Prior to the start of the 2014-2015 season, there was optimism abound about Bradley Beal. If you spoke to any Wizards fan, you were guaranteed to hear one of the following statements:
· “Bradley Beal is going to be one of the top 2-guards in the league.”
· “Bradley Beal and John Wall are the best backcourt in the league.”
· “Bradley Beal is the new Ray Allen.”
The new Ray Allen. That’s a huge statement. To call someone “ the new Ray Allen” suggests that they have the potential to become at least one, if not all, of the following:
· A perennial All-star.
· One of the best 2-guards in the NBA.
· One of the best 3-point shooters in NBA history.
· One of the greatest clutch shooters in NBA history.
· A Hall-of-Famer.
· A star in a Spike Lee Joint.
· Possessor of the most beautiful stroke in the NBA.
The last one is Bradley Beal’s greatest gift, and greatest curse. That stroke. If you love basketball, you could watch Bradley Beal just run shooting drills for hours on end. It’s beautiful. The form. The elevation. The balance. The release. The sound of the net. “Splash.” When you watch Bradley Beal shoot, there’s only two other names that come to mind. One is Ray Allen. The other is Jesus Shuttlesworth.
But as the 2014-2015 season has actually unfolded, Bradley Beal hasn’t taken that leap. He’s shown flashes, and he’s had failures, and he’s generated a lot of frustration. A lot of that frustration can be traced directly to the Wizards style of play this season, and their refusal thus far to truly embrace the three-point shot, despite having good 3-point shooters, and the best 3-point set-up man in the NBA. Beal is shooting 44% from 3-point range, but only attempting four per game, down almost a full attempt from last season (the Wizards as a team shoot only 15 three’s per game).
However, patience is a virtue. Let’s use Jesus (Shuttlesworth) as our guide:
First three seasons:
· Bradley Beal: 15.5 ppg, 42% FG, 1.8 threes made, 4.4 threes attempted, 40% 3FG
· Ray Allen: 16.6 ppg, 43% FG, 1.5 threes made, 4.1 threes attempted, 37% 3FG
So through three seasons, the Bradley Beal vs. Ray Allen comparisons actually DO apply. The question lies in how and when Beal makes “the leap.” In year 4, Allen jumped to 22.1 ppg, and steadily improved for TEN MORE YEARS until he peaked as a number one option during the 2006-2007 season in Seattle, and threw down THESE numbers:
· 26.4 ppg, 44% FG, 3.0 threes made, 8.1 threes attempted, 37% 3FG, 4 apg, 5rpg.
WOW! Those are great numbers. To do that in your 13th season? Spectacular (We’ll get back to this). So how did Ray Allen follow up his career season? By reinventing himself (in year FOURTEEN!) as a championship level secondary option on the Boston Celtics, a team that won the Finals during the 2007-2008 season. Ray in Boston:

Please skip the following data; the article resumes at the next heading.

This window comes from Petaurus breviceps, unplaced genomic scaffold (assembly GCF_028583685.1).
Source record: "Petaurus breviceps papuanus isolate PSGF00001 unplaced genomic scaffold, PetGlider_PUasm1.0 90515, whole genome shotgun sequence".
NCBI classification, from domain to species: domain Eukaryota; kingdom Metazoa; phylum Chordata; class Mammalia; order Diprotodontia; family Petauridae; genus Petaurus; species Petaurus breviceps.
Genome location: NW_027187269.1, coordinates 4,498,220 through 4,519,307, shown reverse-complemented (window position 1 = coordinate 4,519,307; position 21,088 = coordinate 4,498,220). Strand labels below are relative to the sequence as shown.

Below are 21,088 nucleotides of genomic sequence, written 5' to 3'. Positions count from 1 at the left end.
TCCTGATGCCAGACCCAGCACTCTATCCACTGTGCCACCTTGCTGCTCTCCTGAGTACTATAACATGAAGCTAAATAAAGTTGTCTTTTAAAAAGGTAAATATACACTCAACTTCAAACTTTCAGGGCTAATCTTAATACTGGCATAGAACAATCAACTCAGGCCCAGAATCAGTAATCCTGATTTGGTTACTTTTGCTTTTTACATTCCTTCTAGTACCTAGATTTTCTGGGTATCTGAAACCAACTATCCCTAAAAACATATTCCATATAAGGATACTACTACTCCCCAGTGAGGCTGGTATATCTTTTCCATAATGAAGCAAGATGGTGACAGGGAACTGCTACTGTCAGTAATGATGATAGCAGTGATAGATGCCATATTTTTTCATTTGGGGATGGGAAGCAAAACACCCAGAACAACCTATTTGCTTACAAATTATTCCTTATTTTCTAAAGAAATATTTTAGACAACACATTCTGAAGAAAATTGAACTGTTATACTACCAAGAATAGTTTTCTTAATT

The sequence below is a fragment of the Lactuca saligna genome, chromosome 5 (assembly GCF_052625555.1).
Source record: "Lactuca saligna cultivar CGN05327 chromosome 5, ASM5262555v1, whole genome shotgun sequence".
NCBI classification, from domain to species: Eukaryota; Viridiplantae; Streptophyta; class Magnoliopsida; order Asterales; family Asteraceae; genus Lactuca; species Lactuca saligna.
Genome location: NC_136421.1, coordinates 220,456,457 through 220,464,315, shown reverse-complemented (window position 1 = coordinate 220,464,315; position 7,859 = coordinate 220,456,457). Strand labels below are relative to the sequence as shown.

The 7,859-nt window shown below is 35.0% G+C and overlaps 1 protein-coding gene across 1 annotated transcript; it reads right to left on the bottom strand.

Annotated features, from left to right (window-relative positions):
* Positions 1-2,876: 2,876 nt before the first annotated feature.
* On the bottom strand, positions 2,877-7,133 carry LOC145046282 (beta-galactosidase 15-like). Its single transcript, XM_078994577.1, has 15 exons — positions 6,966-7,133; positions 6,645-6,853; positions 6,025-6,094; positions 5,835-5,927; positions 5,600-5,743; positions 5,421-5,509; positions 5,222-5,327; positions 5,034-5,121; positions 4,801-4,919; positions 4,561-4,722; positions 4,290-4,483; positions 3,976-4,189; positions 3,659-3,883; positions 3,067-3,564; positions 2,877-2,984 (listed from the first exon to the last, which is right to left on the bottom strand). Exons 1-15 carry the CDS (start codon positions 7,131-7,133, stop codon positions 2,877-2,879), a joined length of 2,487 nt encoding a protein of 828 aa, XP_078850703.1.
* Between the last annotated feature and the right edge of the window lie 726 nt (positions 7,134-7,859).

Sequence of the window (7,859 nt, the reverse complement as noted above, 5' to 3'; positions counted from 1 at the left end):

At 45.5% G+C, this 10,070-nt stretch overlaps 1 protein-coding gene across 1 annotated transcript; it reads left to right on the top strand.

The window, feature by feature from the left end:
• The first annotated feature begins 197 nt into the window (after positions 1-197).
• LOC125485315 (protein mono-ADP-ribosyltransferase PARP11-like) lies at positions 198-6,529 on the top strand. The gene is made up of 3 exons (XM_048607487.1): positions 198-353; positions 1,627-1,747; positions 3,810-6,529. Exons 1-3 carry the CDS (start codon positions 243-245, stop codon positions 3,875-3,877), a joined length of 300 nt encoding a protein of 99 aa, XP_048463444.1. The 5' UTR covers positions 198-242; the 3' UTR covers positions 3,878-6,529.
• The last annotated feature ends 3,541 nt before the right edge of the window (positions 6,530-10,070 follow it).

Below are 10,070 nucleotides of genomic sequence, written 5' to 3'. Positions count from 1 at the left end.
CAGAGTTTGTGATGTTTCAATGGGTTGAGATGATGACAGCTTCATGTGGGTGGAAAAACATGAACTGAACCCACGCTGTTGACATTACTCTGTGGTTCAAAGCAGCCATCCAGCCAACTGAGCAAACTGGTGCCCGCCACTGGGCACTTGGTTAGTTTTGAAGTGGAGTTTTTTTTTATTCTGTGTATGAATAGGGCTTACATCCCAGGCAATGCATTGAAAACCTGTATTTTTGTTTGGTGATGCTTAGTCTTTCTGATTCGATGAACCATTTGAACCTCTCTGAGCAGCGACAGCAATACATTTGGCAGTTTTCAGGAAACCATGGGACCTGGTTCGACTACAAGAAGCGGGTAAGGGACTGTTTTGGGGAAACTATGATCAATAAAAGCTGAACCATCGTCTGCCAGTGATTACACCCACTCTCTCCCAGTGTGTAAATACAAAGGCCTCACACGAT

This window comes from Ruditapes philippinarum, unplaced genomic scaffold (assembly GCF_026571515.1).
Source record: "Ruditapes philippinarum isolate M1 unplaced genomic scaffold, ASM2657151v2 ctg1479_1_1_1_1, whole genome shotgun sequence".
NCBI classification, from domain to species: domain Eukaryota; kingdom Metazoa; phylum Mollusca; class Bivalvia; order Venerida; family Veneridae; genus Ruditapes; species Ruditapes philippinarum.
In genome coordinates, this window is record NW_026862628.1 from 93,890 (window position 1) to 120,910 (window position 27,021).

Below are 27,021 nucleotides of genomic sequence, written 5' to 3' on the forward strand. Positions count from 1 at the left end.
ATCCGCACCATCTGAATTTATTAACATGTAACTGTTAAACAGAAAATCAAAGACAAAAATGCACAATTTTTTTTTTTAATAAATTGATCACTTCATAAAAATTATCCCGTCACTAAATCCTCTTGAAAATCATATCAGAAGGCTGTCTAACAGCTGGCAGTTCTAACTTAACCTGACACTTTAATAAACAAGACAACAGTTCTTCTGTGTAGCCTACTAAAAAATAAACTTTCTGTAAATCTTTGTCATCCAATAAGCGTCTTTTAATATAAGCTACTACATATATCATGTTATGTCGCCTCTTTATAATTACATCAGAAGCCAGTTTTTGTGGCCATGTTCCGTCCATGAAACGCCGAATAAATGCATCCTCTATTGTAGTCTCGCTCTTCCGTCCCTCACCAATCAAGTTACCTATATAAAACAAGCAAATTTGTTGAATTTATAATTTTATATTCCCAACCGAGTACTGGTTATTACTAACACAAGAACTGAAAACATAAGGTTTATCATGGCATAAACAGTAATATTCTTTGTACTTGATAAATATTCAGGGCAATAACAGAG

· 16.7 ppg, 47% FG, 2.2 threes made, 5.4 threes attempted, 41% 3FG.
At first glance, this seems like almost the same Ray Allen from his first three Milwaukee seasons. The difference? In those first three seasons in Milwaukee, as a number one option, 30 percent of Allen’s shot attempts were 3’s. In Boston, 43 percent of Allen’s shot attempts were 3’s.
Bradley Beal? Just 31 percent of his shot attempts are 3’s. As a secondary option (like Allen in Boston), this number has got to go up.
Backtrack about five paragraphs: Ray Allen had his greatest statistical season in year 13. This does not happen by accident. This happens with a supreme work ethic, bordering on pathological obsession (literally, Allen had OCD about his shooting workouts). This only happens when a guy dedicates himself fully to improving every year, year after year after year. And then, to reinvent yourself as a role player, after being THE man your entire career? This happens with an intense desire to win combined with an exceptional understanding of your own game, and where that game fits within your team and within the game of basketball.
And that is why the Wizards need to call on Jesus (Shuttlesworth). Call him again and again and get him on this roster before someone else does. Because Bradley Beal does have the potential. He has the talent and ability to be a perennial All-Star, or better. He plays alongside a bonafide superstar in John Wall, in the ideal setting to be a championship level secondary option. Ray Allen has been both.
Yes, Ray Allen can help this team now. Yes, the Wizards need a boost off the bench. But maybe more importantly, imagine the effect Ray Allen could have on Beal’s career. Learning to work. Learning to practice. Improving and adjusting his game. There’s no one better to guide Bradley Beal towards his destiny of becoming the next Ray Allen than Ray Allen.
Only Greatness equals Greatness. But Greatness takes time. With a little patience, and a little guidance from Jesus (Shuttlesworth), maybe Beal will one day hit a divine shot like this:
And those strokes! Imagine watching Bradley and Ray stroking it in an empty gym. “Splash. Splash. Splash. SPLASH.” Oh, God, I need a tissue (for my eyes! The thought brings tears of joy. Duh!)
So please Mr. Grunfeld, hurry! Make the call, or calls, or personal visits. Whatever it takes. Oh, but if Ray ends up alongside King Crab Dribble out in Ohio, then let’s just pretend his whole column never happened.